• Improves empathy and understanding of a different perspective.
  • Teaches the importance of listening to both sides of an argument.
  • It is a great precursor to debating.
  • This all leads to better, more considered self-expression and writing.

[Several of the stories have a Conscience Alley activity, including The Boy Who Cried Wolf and Golden Arm.]

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CPD Consience Alley



Freeze Frame, sometimes known as Tableau or Still Image is a drama technique used to help focus on an important moment in the story. It is most effective when used with Thought Tracking - when the child speaks their character’s thoughts aloud to show what they are thinking at that 'frozen' moment in time.

Have the children pick a character from a particularly memorable point in the story and make still images with their bodies to represent that moment. Ask them to describe what character their image represents, how they are feeling, and what part of the story it came from.

5 Great reasons to Freeze Frame!

  • It is really helpful for understanding sequencing and narrative structure.
  • Explore how a character develops and changes through a story.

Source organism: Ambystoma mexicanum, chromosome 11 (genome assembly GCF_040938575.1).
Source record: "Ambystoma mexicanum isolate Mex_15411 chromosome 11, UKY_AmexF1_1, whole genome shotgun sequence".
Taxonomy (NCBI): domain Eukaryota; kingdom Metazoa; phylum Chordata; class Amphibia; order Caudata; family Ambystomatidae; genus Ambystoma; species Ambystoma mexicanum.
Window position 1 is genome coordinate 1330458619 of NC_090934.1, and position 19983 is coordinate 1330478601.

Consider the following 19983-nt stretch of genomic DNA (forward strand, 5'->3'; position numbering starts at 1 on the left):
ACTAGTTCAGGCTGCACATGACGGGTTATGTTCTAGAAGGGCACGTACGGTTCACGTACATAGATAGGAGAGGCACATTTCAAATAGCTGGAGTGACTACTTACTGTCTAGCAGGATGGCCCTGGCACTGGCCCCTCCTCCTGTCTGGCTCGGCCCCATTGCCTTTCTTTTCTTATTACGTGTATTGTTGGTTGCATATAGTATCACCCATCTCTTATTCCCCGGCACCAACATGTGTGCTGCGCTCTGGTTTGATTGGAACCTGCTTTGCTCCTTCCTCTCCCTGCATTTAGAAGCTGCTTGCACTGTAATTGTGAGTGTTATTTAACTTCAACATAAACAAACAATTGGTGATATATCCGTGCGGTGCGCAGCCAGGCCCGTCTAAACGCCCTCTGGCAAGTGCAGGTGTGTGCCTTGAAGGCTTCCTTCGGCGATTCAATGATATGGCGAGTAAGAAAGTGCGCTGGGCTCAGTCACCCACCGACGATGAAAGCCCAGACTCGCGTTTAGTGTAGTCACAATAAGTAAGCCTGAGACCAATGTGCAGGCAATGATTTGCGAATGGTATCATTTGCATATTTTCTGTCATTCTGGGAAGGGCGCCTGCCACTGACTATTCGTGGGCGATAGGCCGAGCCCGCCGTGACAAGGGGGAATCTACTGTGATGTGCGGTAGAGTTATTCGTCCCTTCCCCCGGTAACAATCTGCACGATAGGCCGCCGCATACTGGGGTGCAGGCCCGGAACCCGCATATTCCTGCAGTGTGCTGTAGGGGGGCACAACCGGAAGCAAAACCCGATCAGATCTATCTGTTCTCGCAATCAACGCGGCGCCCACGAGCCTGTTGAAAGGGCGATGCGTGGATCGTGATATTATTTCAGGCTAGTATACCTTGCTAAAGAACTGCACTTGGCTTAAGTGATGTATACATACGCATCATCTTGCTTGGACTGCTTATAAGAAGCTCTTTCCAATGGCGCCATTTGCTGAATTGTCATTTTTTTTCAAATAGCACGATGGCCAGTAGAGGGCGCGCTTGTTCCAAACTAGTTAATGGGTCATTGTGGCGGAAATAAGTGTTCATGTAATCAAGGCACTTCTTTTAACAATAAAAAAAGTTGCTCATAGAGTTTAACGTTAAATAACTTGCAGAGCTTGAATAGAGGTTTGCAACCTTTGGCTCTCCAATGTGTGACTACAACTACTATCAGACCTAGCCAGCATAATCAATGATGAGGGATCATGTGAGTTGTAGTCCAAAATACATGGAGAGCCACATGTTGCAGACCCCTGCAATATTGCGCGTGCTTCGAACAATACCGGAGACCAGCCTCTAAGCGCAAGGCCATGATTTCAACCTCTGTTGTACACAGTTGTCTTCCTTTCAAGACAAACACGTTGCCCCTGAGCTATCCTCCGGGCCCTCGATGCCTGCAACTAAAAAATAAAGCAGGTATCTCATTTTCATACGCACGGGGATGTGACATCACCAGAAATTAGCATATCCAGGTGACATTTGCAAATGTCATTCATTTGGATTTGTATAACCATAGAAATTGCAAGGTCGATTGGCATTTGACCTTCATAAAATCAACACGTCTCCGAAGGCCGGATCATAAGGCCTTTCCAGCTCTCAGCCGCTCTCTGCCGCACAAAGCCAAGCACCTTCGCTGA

• It’s a great opportunity for meaningful discussion before the freeze frame occurs.
  • A great way to deepen the understanding of the story, which leads directly to better writing or performance.
  • A series of freeze frames tells a simple story.

[Several of the stories have a Freeze Frame activity, including Sleeping Beauty and King Vikram’s Riddle.]

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CPD Freeze Framing



Hot seating is a very effective drama technique to help explore and develop character.

Choose a child to play a character from the story. They sit on a chair in front of the group and the group asks them questions about their thoughts, feelings, motivations and behaviour.

You might find that initially using simple props like a crown, cape or glasses can help children feel more confident and relaxed in the role.

5 Great reasons to use Hot Seating!

  • It helps the children understand a character’s motivations.
  • Great practise for speaking and listening.
  • A safe way to develop emotional intelligence.
  • Improves confidence in their drama performance.
  • All this leads to better writing.

[Several of the stories have a Hot Seating activity, including Rapunzel and Clever Gretchen.]

Watch Video »
CPD Hot Seating